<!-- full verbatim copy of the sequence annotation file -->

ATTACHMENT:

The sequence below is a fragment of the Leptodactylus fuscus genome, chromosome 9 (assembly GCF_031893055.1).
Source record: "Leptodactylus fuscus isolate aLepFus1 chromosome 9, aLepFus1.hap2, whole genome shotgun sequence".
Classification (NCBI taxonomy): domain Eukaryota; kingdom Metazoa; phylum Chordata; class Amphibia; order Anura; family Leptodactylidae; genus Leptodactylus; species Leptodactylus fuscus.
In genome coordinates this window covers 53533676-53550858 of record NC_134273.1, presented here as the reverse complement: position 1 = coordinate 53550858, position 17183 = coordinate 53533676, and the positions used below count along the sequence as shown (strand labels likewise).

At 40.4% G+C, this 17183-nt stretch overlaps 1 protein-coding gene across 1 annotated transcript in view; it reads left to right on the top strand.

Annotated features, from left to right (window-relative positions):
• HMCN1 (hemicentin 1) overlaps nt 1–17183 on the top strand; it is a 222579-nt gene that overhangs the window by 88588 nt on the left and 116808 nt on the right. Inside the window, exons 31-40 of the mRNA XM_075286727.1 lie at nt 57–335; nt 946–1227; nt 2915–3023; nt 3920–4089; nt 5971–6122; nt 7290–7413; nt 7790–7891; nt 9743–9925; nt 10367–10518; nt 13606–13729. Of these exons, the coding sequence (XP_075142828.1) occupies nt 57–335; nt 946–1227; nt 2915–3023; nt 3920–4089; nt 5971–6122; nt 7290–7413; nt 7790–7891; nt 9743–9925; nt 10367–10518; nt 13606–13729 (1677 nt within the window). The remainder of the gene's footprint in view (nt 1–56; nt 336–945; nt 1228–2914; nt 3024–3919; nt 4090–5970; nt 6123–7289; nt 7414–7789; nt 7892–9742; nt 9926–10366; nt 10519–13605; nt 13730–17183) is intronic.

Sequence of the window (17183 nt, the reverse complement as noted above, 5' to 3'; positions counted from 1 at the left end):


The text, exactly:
The sequence below is a fragment of the Leptodactylus fuscus genome, chromosome 9 (assembly GCF_031893055.1).
Source record: "Leptodactylus fuscus isolate aLepFus1 chromosome 9, aLepFus1.hap2, whole genome shotgun sequence".
Classification (NCBI taxonomy): domain Eukaryota; kingdom Metazoa; phylum Chordata; class Amphibia; order Anura; family Leptodactylidae; genus Leptodactylus; species Leptodactylus fuscus.
In genome coordinates this window covers 53533676-53550858 of record NC_134273.1, presented here as the reverse complement: position 1 = coordinate 53550858, position 17183 = coordinate 53533676, and the positions used below count along the sequence as shown (strand labels likewise).

At 40.4% G+C, this 17183-nt stretch overlaps 1 protein-coding gene across 1 annotated transcript in view; it reads left to right on the top strand.

Annotated features, from left to right (window-relative positions):
• HMCN1 (hemicentin 1) overlaps nt 1–17183 on the top strand; it is a 222579-nt gene that overhangs the window by 88588 nt on the left and 116808 nt on the right. Inside the window, exons 31-40 of the mRNA XM_075286727.1 lie at nt 57–335; nt 946–1227; nt 2915–3023; nt 3920–4089; nt 5971–6122; nt 7290–7413; nt 7790–7891; nt 9743–9925; nt 10367–10518; nt 13606–13729. Of these exons, the coding sequence (XP_075142828.1) occupies nt 57–335; nt 946–1227; nt 2915–3023; nt 3920–4089; nt 5971–6122; nt 7290–7413; nt 7790–7891; nt 9743–9925; nt 10367–10518; nt 13606–13729 (1677 nt within the window). The remainder of the gene's footprint in view (nt 1–56; nt 336–945; nt 1228–2914; nt 3024–3919; nt 4090–5970; nt 6123–7289; nt 7414–7789; nt 7892–9742; nt 9926–10366; nt 10519–13605; nt 13730–17183) is intronic.

Sequence of the window (17183 nt, the reverse complement as noted above, 5' to 3'; positions counted from 1 at the left end):